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Does Omicron feel like 2020? Here’s why it shouldn’t

Passengers make their way through Johannesburg's OR Tambo's airport Monday Nov. 29, 2021. The World Health Organization urged countries around the world not to impose flight bans on southern African nations due to concern over the new omicron variant.Jerome Delay/Associated Press

A new SARS-CoV-2 virus variant is rattling the globe, prompting travel bans and some economic unrest as scientists race to figure out how dangerous the new strain, called Omicron, could be.

The World Health Organization on Monday warned of “very high” risk from Omicron as a slew of questions about its transmissibility and severity remain shrouded in mystery. Health experts are cautioning against any panic until the scientific community learns more about those issues, as well as whether the variant evades the immune response from existing vaccines or a previous COVID-19 infection.

Given all the uncertainty, it may feel like the spring of 2020 all over again. (Remember the first time you heard the words “social distancing”?)

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But there are several reasons why the pandemic landscape today is very different. The biggest thing is the existence of vaccines that have been effective against severe cases so far. But the psychology is also different this time around: People have been through COVID surges before, from doctors to public health officials to employers, and the general public (most of them, anyway) knows how to wear a mask.

Here’s a rundown of what has changed.

COVID-19 vaccines

This time around, people have access to several COVID-19 vaccines, which have been shown to offer protection against severe cases of the disease. Over the summer, the three US vaccine manufactures — Johnson & Johnson, Pfizer-BioNTech, and Moderna — tested the shots against prior variant strains and found encouraging data about their ability to protect people.

Dr. Anthony Fauci, the country’s top infectious disease expert, said on Monday that people “should not be freaking out” over Omicron, and he urged the country to do “the things we know work,” which include getting vaccinated or getting a booster shot.

COVID-19 protocols

Public health officials know more about how to contain the spread of the virus than they did last year. Even if Omicron is more transmissible than other strains of the COVID-19 virus, local governments should be better equipped to respond in a way that might not require lockdowns or stay-at-home orders.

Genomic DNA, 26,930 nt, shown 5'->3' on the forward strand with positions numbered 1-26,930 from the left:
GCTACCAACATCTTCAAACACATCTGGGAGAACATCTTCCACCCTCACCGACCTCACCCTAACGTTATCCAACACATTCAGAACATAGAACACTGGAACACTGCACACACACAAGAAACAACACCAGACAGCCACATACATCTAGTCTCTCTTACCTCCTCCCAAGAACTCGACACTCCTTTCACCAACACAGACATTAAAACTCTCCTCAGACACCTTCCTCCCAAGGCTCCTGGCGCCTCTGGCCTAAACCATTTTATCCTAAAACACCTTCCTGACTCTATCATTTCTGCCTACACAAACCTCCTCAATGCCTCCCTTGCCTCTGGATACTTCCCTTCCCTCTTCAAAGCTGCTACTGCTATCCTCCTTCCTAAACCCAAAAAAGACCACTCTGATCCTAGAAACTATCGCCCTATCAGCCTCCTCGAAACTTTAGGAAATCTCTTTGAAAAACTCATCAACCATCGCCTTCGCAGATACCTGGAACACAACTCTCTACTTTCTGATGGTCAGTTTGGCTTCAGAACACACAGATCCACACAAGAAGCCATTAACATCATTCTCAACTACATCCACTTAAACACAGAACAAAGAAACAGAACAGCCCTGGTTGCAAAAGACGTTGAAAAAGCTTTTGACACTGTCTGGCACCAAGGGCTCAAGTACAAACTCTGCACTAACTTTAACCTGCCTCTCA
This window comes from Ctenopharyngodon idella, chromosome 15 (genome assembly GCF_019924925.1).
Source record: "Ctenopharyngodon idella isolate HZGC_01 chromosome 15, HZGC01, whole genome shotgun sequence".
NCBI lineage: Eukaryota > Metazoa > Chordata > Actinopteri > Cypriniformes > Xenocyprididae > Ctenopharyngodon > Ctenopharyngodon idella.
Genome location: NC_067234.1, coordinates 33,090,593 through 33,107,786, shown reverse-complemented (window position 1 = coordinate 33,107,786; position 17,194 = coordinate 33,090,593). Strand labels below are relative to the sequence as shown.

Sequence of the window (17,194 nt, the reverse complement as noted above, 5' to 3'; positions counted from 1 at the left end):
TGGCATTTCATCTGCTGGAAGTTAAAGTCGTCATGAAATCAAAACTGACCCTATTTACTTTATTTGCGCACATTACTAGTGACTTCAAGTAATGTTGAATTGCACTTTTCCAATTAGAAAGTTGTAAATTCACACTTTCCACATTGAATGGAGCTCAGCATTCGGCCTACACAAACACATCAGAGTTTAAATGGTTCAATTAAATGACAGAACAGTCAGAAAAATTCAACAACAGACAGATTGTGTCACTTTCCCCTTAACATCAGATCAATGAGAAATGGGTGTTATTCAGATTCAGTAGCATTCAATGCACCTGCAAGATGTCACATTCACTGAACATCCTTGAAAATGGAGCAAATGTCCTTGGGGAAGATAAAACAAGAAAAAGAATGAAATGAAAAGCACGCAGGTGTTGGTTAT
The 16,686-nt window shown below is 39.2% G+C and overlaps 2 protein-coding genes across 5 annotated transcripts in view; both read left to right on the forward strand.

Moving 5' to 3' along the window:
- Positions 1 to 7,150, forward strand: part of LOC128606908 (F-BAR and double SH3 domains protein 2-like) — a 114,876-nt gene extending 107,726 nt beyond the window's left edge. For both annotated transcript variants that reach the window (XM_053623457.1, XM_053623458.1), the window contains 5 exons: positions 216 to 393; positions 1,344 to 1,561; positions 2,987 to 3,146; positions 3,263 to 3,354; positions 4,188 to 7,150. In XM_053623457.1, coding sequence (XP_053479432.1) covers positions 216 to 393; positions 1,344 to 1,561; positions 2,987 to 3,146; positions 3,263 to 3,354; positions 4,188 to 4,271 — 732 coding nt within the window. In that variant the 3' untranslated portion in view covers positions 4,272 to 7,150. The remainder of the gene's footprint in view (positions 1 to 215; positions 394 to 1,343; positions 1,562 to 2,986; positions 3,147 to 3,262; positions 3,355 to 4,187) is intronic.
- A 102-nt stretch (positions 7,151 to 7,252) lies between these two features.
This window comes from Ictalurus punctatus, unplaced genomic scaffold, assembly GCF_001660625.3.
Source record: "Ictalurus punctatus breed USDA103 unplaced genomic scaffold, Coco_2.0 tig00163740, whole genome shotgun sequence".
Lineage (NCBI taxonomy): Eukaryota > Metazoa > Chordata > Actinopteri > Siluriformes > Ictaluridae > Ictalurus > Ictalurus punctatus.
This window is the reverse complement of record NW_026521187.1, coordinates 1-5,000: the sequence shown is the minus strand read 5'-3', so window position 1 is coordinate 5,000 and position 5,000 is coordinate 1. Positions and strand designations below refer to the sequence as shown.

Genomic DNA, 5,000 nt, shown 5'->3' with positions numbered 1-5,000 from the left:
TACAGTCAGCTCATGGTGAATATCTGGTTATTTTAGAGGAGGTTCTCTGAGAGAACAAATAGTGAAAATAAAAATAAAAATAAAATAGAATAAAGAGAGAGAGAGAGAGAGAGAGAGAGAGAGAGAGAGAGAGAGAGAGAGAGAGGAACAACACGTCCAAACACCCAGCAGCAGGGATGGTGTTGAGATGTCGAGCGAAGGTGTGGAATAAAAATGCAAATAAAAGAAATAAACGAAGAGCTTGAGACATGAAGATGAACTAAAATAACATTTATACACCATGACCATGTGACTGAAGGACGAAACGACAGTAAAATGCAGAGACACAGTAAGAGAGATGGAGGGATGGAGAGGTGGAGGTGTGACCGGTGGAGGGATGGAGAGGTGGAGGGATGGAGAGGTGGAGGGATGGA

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“If people are vaccinated and wearing their mask, there is no need for a lockdown,” said President Joe Biden during a press conference on Monday.

Omicron-specific vaccines

Still, there is concern that the Omicron variant, which contains more than 30 mutations in the spike protein, could escape the immune protection offered by the current vaccines, as well as prior infection. Moderna chief executive Stephane Bancel said during CNBC’s “Squawk Box” that he anticipates “there will be a loss of vaccine efficacy to prevent disease.”

All three US vaccine manufacturers — Johnson & Johnson, Pfizer-BioNTech, and Moderna — said that they will test how well their vaccines protect against the variant, but it could be a few weeks before they have that data in hand.

In the meantime, some drugmakers are accelerating the development of Omicron-specific vaccine candidates. It’s unclear whether tweaked vaccines are needed, but both Pfizer and Moderna have said they could make another version by early next year. Johnson & Johnson said it is also pursuing a potential vaccine targeting Omicron.

That’s a much swifter timeline than the effort to get the first COVID-19 vaccines authorized last year. The US Food and Drug Administration has indicated that it will not require booster doses to go through large clinical trails, in an effort to speed up their development and ability to target emerging variants.

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Oral pills

A promising COVID-19 treatment pill from Pfizer may be effective against the Omicron variant, according to chief executive Albert Bourla.

”The good news when it comes to our treatment, it was designed with that in mind, it was designed with the fact that most mutations are coming in the spikes,” Bourla told CNBC on Monday. “So that gives me very high level of confidence that the treatment will not be affected.”

This image provided by Pfizer shows its COVID-19 pill. thomas hansmann.fotograf/Associated Press

The pill, called Paxloid, has not yet been authorized by the FDA for emergency use. Preliminary clinical trials have shown it can reduce the chances of hospitalization and death by nearly 90 percent when taken near the onset of symptoms.

Recent studies on the competing COVID-19 pill from Merck show that the treatment may not work as well as previously anticipated. It has just a 30 percent chance of warding off mild to moderate disease. The company has not released information about its effectiveness against the Omicron variant.


Anissa Gardizy can be reached at anissa.gardizy@globe.com. Follow her on Twitter @anissagardizy8. Diti Kohli can be reached at diti.kohli@globe.com.Follow her on Twitter @ditikohli_.